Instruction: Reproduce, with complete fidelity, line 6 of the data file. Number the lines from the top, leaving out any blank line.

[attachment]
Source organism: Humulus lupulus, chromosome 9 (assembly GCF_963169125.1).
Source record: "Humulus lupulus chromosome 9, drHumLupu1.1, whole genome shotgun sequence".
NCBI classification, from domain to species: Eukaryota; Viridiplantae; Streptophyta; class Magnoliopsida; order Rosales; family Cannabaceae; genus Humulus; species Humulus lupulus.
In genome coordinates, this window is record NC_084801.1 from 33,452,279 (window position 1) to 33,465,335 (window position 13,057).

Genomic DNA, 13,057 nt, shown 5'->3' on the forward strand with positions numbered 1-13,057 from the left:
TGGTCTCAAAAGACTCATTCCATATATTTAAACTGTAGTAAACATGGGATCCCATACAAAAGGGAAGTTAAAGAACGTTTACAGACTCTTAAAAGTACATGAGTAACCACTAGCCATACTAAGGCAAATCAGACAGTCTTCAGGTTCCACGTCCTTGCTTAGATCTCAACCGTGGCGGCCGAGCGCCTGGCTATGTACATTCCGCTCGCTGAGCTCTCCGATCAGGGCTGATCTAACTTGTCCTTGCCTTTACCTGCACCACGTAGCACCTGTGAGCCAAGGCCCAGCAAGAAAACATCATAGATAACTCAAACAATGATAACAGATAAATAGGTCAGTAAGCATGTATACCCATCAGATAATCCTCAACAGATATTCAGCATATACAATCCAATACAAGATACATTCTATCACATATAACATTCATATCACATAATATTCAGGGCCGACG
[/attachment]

TGGTCTCAAAAGACTCATTCCATATATTTAAACTGTAGTAAACATGGGATCCCATACAAAAGGGAAGTTAAAGAACGTTTACAGACTCTTAAAAGTACATGAGTAACCACTAGCCATACTAAGGCAAATCAGACAGTCTTCAGGTTCCACGTCCTTGCTTAGATCTCAACCGTGGCGGCCGAGCGCCTGGCTATGTACATTCCGCTCGCTGAGCTCTCCGATCAGGGCTGATCTAACTTGTCCTTGCCTTTACCTGCACCACGTAGCACCTGTGAGCCAAGGCCCAGCAAGAAAACATCATAGATAACTCAAACAATGATAACAGATAAATAGGTCAGTAAGCATGTATACCCATCAGATAATCCTCAACAGATATTCAGCATATACAATCCAATACAAGATACATTCTATCACATATAACATTCATATCACATAATATTCAGGGCCGACG